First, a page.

Unlocking Alberta's Lithium Potential

Geological units of Alberta range in age from Archean to Recent and are exposed as broad northwesterly trending belts, which decrease in age towards the southwest (Hamilton et al., 1999).

Precambrian rocks are exposed in the northeast and form the basement for a thickening wedge of Phanerozoic strata of the Western Canada Sedimentary Basin (WCSB) that reaches a maximum thickness of about 6,000 m in front of the Cordilleran fold-and-thrust belt to the southwest.

The crystalline basement rocks of northern Alberta represent the westernmost part of the Canadian Shield and have been assigned to more or less distinct continental slivers accreted to the composite Churchill province during the assembly of western Laurentia (~2.0 to 1.8 Ga; e.g., Hoffman, 1988; Ross et al., 1994); or to a more uniform continental fragment that was separated from and welded back to the Churchill province (Burwash et al., 1994, 2000).

Formation waters within the Devonian tend to be enriched in lithium. These formation waters are pumped to the surface in large volumes as waste products associated with oil and gas production.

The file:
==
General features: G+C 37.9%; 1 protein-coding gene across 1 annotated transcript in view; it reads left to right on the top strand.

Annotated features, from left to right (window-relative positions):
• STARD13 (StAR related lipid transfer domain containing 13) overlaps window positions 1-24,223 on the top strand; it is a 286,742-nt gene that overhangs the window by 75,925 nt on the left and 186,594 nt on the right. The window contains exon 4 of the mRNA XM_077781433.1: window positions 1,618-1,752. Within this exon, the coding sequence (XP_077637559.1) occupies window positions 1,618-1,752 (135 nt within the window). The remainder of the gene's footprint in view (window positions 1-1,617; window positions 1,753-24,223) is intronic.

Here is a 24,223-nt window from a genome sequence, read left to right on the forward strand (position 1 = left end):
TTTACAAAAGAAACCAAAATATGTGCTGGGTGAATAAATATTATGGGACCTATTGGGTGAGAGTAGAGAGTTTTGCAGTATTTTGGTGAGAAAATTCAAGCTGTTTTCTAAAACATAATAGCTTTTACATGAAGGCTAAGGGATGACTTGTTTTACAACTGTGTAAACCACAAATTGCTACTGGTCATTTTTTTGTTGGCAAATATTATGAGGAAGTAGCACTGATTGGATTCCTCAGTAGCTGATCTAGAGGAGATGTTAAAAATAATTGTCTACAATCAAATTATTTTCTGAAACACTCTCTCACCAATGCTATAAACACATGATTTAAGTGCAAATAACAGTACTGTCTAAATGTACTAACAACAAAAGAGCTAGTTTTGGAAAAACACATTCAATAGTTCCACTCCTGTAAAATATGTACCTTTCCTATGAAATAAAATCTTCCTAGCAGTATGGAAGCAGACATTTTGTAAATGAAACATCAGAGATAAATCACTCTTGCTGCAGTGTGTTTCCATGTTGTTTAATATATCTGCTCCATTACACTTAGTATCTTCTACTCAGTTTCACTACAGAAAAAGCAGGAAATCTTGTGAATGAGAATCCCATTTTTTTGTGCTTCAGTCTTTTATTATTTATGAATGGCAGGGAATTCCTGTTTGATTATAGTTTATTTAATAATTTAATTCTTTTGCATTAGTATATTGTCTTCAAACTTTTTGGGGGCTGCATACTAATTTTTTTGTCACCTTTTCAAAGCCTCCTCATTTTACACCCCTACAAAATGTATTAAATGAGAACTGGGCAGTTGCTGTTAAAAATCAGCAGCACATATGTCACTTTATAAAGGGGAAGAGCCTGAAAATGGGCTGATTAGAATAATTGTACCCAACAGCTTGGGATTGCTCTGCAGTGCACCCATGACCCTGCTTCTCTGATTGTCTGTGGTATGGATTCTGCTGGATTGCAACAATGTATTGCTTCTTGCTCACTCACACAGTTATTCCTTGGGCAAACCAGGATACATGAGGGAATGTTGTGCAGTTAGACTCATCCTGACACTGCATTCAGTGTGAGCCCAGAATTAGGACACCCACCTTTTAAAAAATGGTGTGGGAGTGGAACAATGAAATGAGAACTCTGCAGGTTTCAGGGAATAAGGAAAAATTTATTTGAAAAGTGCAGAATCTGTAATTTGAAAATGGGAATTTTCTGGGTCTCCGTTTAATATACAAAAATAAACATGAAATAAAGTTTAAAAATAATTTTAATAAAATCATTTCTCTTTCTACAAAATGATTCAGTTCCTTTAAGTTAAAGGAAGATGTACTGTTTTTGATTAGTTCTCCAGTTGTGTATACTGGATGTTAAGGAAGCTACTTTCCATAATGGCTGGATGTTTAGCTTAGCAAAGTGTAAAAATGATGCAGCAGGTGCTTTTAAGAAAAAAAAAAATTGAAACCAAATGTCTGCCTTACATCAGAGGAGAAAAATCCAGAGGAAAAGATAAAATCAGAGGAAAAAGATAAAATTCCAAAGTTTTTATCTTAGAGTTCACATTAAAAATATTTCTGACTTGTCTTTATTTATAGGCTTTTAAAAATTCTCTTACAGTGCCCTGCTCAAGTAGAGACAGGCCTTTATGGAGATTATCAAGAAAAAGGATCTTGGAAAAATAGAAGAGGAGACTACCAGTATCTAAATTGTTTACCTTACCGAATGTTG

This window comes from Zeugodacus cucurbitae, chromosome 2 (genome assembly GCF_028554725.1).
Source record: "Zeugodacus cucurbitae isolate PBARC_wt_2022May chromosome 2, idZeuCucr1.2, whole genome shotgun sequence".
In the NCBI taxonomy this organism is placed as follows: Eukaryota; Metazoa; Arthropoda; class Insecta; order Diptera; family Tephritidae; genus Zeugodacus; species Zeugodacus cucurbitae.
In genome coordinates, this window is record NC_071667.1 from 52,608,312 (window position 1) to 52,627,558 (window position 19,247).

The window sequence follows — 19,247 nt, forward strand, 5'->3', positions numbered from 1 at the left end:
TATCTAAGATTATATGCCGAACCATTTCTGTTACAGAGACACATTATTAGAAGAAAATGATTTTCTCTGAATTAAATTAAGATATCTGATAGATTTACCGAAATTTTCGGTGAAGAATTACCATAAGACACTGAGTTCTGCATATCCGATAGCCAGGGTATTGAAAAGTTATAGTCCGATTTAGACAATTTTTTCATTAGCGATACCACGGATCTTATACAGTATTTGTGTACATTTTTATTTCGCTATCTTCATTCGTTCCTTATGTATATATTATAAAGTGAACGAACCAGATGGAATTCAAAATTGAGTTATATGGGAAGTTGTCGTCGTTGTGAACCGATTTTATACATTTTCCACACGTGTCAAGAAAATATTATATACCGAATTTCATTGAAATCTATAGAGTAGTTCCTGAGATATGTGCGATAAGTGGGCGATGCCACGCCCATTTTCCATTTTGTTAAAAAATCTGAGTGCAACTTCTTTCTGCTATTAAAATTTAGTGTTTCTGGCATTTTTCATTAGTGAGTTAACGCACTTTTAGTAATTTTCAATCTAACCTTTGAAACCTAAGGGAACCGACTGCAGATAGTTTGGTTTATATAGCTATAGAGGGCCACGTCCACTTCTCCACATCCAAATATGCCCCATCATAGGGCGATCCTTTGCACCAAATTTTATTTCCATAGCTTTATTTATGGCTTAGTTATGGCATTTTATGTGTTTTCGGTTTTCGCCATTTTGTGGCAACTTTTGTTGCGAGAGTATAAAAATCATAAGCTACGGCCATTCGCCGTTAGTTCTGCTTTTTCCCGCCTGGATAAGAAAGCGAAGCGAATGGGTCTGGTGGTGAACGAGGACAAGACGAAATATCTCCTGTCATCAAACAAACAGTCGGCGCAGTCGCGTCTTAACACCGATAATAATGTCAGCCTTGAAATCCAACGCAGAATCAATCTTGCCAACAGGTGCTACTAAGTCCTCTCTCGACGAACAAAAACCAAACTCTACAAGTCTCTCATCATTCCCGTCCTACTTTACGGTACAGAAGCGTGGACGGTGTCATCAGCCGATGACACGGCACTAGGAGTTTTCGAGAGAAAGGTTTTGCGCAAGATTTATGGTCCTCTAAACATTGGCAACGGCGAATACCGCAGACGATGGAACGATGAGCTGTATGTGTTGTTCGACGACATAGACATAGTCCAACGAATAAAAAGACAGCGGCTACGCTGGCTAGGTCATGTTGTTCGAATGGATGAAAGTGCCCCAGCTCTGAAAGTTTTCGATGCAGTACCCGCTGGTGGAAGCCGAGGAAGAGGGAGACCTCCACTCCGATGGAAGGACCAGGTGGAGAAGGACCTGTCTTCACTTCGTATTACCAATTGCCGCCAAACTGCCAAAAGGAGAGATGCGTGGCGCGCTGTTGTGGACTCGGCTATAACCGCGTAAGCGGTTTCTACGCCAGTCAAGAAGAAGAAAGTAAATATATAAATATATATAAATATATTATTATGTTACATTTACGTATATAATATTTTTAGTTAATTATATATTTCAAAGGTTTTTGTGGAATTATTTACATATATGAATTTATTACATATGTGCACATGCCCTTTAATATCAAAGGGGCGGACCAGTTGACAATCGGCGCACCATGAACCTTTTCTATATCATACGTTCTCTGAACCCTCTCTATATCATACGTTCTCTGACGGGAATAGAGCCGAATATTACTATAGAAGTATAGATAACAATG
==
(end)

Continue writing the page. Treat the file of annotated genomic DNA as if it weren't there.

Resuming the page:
The Devonian Winterburn-Woodbend, and Elk Point groups contain over 50% and 23% of Western Canada's initial established recoverable oil and gas reserves, and accounts for 54% and 34% of Western Canada's cumulative production oil and gas to date (Hay, 1994).

Mineralization consists of Li-enriched Na-Ca brines hosted in aquifers within Devonian carbonate reef complexes predominantly of the Woodbend-Winterburn groups (Red Deer; South Peace River Arch; and Fox Creek groups of permits) and Elk Point Group (Southeast group of permits).

Lithium values of up to 140 mg/L Li are reported, historically, from the AER oil and gas well database and Government studies (Hitchon et al., 1995; Eccles and Jean, 2010; Huff et al., 2011, 2012).

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